Most (all?) looped pieces that I know of do not use pick up notes. The melody and the accompaniment both start on the main beat of a a measure. (pick up note: dah DUM dum dah DUM dum. No pick up note: DUM dum dah DUM dum dah). The melody of Daughter of the Sea relies on a pick up note, and the accompaniment is strongly based on the main beat. This was a unique challenge, but was solved by offsetting the melody loop.

Changing harmonies

Partway through the piece, the harmony changes. It would be disruptive to record new harmonies at that point in the piece, so I worked out how to reuse individual notes from phrases earlier in the piece.

Potential updates to this piece

A couple thoughts on what I would do if I were to hone this arrangement and performance some more.

I might reconsider the main accompaniment: the pizz, the half note every other measure. The pizz began as something that would serve as the metronome, but I still ended up relying on a midi metronome for the whole length. The half notes began as a pair of dotted halfs, a way to add some texture early, so that I wouldn’t have to spend time adding later on in the piece. That started to feel too thick and heavy as the piece built up, so I reduced it to a measure of rest + a half note, quarter rest. It seems like it makes the beginning feel a little uncertain, the half note kind of comes out of nowhere. I think where I would take this piece might be to start more directly with the melody, and wait until after the full statement to start adding actual harmony. The risk that that brings is that the original statement may be more likely to be out of tune, which could cause problems as more layers get added. As it is currently, the steady pizz on a single pitch, combined with the half note on alternating measures, provide an anchor of both pitch and rhythm.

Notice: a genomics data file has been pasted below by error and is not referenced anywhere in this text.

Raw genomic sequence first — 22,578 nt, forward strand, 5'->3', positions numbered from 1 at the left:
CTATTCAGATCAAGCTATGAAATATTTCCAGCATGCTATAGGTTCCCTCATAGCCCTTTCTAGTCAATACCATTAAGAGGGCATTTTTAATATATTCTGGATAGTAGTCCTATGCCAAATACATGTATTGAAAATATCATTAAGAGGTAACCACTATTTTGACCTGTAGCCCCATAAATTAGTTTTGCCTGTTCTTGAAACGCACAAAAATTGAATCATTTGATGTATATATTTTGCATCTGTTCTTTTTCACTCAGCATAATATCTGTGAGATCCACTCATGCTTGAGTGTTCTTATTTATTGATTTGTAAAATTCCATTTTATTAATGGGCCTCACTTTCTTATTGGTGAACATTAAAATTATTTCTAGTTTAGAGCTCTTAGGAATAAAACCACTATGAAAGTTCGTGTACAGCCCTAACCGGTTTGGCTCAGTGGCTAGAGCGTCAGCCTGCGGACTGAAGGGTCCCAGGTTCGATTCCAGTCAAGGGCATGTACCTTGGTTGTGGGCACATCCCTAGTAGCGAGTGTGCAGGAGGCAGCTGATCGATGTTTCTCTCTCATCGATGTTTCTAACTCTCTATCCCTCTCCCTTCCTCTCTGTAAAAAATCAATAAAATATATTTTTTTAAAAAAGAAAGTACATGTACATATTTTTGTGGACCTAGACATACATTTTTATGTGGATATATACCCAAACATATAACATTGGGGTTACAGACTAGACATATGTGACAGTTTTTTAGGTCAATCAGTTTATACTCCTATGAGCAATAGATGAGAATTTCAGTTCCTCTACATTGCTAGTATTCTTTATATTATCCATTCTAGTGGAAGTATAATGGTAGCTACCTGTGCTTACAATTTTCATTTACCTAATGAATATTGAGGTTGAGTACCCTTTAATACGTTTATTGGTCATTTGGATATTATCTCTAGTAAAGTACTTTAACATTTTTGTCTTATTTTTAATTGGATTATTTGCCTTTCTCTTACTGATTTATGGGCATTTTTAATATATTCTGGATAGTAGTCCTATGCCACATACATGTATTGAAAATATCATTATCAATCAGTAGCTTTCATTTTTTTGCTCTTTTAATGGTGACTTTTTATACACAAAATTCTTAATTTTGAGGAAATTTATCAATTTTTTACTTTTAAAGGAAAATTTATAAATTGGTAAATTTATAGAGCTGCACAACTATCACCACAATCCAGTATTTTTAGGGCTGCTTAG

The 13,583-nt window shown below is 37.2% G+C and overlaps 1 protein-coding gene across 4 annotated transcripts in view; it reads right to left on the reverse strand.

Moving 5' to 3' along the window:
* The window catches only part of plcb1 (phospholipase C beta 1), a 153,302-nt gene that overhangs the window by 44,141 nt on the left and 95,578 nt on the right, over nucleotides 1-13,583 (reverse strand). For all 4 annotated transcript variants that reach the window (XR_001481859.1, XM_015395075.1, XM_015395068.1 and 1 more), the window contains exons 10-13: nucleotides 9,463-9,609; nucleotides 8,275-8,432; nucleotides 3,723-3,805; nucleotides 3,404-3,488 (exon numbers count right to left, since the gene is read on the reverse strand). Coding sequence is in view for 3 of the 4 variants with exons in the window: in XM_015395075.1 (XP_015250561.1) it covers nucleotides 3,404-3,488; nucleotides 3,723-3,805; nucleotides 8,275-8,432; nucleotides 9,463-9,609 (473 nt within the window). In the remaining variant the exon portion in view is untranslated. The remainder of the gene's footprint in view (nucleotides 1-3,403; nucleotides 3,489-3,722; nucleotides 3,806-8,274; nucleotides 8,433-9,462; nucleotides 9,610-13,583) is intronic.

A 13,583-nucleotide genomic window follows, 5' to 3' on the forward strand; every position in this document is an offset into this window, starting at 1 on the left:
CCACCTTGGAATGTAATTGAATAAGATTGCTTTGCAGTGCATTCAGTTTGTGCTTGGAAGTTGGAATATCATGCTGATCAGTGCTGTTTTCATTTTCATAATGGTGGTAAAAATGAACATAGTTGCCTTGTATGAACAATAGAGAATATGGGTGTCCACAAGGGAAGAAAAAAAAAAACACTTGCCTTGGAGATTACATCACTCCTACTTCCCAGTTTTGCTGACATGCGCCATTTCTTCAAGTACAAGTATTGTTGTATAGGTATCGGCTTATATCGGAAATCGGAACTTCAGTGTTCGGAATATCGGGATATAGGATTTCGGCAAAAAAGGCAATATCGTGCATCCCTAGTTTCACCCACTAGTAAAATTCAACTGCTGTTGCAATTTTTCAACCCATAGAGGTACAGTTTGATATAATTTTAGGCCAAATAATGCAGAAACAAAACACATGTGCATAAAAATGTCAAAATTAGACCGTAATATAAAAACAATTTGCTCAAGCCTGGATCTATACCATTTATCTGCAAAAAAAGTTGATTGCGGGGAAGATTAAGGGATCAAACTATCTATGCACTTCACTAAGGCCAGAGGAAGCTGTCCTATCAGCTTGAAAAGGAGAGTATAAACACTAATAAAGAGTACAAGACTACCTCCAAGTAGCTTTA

I would also probably practice more to fully memorize the piece, and perform it from memory instead of reading the written music.

Next steps for my next pieces

Effects per track

This could add more of an impression of distance and location, and could enable more varied instrument sounds.

EQ, reverb, effects

I’d like to find a combination of EQ, reverb, and other audio effects that enhance the cello into a more present and rich sound. I like what I did for this piece, but I’d like to improve it further. But it’s quite a rabbit trail, exploring all the many types of reverb and the options of each. And after adjusting reverb and EQ bit by bit, I start to lose perspective and nothing sounds quite right.

Automation of effects

Adding reverb, desaturating sound, making it sound dull, or thin, then bringing back the full sound. Changing these and other effects over time is what automation is, and there are a lot of interesting things that this opens up.

Simpler or more idiomatic pieces

I think I dove into the deep end with Daughter of the Sea. Pick up notes and harmony changes are a couple of the things that made this piece challenging to work out. And it took a long time. So for the next piece or two, I think I’ll choose or write pieces that work more naturally, better for live looping.

Control the routing/pan/effect of the live sound

Make each part sound distinct from the very beginning, instead of from the first looped playback.
Current: Live playing is always front & center, and each looped track is panned.
Idea; Live playing has the same pan and effect as when that particular part plays back.

Use more layers

I just think it would be really cool to build up a lot of texture, and fill out the harmony even more.

Build to a bigger high point

In this piece, I felt like the high point really wanted to be bigger, but I found it challenging to prepare enough layers to support that climax.

Share sheet music and live set

This would basically be the page of sheet music I ended up reading from and Live set I had running on my computer.

Add midi track to simulate performance while developing the Live set